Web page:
Eze 16:4 And as for your birth, in the day you were born your navel was not cut, nor were you washed with water to cleanse you. And you were not salted, nor swaddled at all.
Eze 16:5 No eye pitied you, to do any of these to you, to have compassion on you. But you were thrown out into the open field, because your life was despised in the day that you were born.
Eze 16:6 And when I passed by you and saw you squirming in your blood, I said to you in your blood, Live! Yes, I said to you in your blood, Live!
This is an EXTREME but not isolated incident. It represents only a FEW cases of Abandonment in the worse kind. In South Africa in 2002 there were estimated 3,500 cases of Infanticide and Abandonment by parents. This is why groups of NGO’s and churches have set up “Safe-Haven Baby-Drops” where newborn babies can be left with no questions asked. Many women DO give up their rights as a mother, without SIGNING PAPERS. This just IS what it IS, Life sucks sometimes.
A baby hatch is a place where mothers can bring their babies, usually newborn, and leave them anonymously in a safe place to be found and cared for. This kind of arrangement was common in mediaeval times and in the eighteenth and nineteenth centuries, when the device was known as a foundling wheel. FoundlingWheel_BabyHatch
Baby hatches as such are not known in the United States; however, all 50 states have introduced "Safe-haven laws" since Texas began on September 1, 1999. These allow parents to legally give up their newborn child (younger than 72 hours) anonymously to certain places known as "safe havens", such as fire stations and hospitals.
In this article it highlights what happened after the so called IMF crisis in late 1997-98.
Korean Money Woes Break Up Families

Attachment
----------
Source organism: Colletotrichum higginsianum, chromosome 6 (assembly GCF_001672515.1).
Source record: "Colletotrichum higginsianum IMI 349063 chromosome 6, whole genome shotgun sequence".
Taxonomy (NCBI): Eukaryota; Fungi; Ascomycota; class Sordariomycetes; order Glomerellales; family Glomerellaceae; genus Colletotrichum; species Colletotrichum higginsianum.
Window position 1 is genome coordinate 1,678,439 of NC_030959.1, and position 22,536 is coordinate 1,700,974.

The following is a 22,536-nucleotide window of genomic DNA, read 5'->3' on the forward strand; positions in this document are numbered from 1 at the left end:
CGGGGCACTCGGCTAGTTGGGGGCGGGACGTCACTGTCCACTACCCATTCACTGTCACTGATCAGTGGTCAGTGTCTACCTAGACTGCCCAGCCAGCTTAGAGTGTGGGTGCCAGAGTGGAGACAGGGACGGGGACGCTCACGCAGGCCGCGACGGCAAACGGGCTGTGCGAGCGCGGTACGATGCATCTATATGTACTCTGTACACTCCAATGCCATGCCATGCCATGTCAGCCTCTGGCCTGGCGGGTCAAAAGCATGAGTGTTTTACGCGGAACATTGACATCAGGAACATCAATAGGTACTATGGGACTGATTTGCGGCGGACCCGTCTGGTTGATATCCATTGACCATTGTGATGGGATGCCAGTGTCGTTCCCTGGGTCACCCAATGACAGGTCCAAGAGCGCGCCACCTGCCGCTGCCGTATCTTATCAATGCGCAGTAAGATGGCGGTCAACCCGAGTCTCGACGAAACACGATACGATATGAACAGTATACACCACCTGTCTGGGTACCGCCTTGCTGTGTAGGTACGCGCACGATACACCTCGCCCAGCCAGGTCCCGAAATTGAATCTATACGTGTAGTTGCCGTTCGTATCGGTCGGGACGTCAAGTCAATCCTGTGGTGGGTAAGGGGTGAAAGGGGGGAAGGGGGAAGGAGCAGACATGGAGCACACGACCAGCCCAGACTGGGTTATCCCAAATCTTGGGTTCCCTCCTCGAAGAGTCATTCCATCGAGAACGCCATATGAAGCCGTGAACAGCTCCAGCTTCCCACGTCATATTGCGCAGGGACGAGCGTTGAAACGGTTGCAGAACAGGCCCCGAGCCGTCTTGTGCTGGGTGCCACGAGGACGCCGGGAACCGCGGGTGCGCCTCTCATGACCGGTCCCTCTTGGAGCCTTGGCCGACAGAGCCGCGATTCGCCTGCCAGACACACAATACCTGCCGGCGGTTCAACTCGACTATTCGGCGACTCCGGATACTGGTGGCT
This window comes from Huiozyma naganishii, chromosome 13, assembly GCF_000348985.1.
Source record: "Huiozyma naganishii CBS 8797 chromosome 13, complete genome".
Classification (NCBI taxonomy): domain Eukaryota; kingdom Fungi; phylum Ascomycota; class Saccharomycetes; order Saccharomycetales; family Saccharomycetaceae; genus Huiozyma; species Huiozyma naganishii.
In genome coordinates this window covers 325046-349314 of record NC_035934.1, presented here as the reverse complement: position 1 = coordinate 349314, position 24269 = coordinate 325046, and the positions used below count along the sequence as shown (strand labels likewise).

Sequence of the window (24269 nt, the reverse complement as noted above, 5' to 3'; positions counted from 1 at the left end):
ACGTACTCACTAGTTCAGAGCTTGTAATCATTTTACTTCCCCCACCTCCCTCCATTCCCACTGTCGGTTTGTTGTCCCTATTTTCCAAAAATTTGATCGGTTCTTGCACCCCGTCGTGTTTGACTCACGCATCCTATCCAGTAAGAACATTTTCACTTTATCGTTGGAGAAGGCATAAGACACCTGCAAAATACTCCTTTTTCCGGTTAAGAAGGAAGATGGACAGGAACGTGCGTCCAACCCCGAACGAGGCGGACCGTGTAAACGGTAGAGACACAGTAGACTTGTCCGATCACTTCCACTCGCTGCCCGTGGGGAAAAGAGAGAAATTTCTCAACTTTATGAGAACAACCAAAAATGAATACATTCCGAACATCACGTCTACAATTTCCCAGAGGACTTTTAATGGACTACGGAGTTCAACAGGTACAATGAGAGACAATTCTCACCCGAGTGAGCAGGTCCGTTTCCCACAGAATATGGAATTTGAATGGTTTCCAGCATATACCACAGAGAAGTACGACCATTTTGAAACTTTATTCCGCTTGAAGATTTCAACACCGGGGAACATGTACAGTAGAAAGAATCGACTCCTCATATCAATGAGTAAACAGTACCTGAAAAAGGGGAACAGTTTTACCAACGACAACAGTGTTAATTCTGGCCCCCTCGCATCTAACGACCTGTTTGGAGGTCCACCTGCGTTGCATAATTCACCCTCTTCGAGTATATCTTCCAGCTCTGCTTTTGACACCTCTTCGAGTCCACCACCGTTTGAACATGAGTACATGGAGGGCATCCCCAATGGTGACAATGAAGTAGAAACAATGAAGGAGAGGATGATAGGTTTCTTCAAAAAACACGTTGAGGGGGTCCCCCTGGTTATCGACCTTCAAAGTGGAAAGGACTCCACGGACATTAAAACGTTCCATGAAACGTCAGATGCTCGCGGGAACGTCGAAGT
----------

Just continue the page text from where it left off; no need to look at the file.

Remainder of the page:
By Sang-hun Choe, AP, Saturday 9 January 1999In the first half of this year, 2,348 children were sent to the nation’s 272 welfare facilities, up from 826 in the same period of 1997.
But abandoned or orphaned children looking for homes face two hurdles in South Korea—a Confucian society that values strong family ties and sees them as
different blood,and a government that actively discourages adoptions by foreigners.
That leaves the nation overflowing with children waiting for adoption, often in crowded facilities.
The government’s quota does not reflect reality,said Kim Young-bok at the Eastern Child Welfare Society, one of four agencies licensed to handle foreign adoptions. The quota has forced the agency to reject new applicants.
The government introduced the quota system two years ago after news media and politicians began calling overseas adoptions a disgrace to then affluent South Korea. From a high of 8,000 a year during the 1980s, only 2,057 Korean children were adopted abroad last year.
We are in a dilemma,said Lee Chang-june of the Health and Welfare Ministry.
We must get rid of our image as a major exporter of orphans. But people are not adopting children at home.
Despite a government campaign to make adoptions more socially acceptable, the number of children adopted by South Korean families has remained at around 1,200 annually for several years.”